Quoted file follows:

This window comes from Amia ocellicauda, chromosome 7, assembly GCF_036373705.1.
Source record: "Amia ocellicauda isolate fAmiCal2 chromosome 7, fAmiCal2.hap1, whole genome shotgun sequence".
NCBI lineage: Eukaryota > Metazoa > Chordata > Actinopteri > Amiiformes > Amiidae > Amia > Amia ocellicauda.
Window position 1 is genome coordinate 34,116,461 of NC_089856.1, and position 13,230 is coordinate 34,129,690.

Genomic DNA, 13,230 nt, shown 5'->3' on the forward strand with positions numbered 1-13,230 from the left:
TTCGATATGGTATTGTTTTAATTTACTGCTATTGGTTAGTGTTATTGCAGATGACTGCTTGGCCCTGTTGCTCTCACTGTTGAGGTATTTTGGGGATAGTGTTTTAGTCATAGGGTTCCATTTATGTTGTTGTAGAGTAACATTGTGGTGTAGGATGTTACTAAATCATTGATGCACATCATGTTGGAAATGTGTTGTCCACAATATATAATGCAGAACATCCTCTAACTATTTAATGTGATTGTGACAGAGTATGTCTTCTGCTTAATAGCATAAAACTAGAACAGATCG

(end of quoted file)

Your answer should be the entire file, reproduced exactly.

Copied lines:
This window comes from Amia ocellicauda, chromosome 7, assembly GCF_036373705.1.
Source record: "Amia ocellicauda isolate fAmiCal2 chromosome 7, fAmiCal2.hap1, whole genome shotgun sequence".
NCBI lineage: Eukaryota > Metazoa > Chordata > Actinopteri > Amiiformes > Amiidae > Amia > Amia ocellicauda.
Window position 1 is genome coordinate 34,116,461 of NC_089856.1, and position 13,230 is coordinate 34,129,690.

Genomic DNA, 13,230 nt, shown 5'->3' on the forward strand with positions numbered 1-13,230 from the left:
TTCGATATGGTATTGTTTTAATTTACTGCTATTGGTTAGTGTTATTGCAGATGACTGCTTGGCCCTGTTGCTCTCACTGTTGAGGTATTTTGGGGATAGTGTTTTAGTCATAGGGTTCCATTTATGTTGTTGTAGAGTAACATTGTGGTGTAGGATGTTACTAAATCATTGATGCACATCATGTTGGAAATGTGTTGTCCACAATATATAATGCAGAACATCCTCTAACTATTTAATGTGATTGTGACAGAGTATGTCTTCTGCTTAATAGCATAAAACTAGAACAGATCG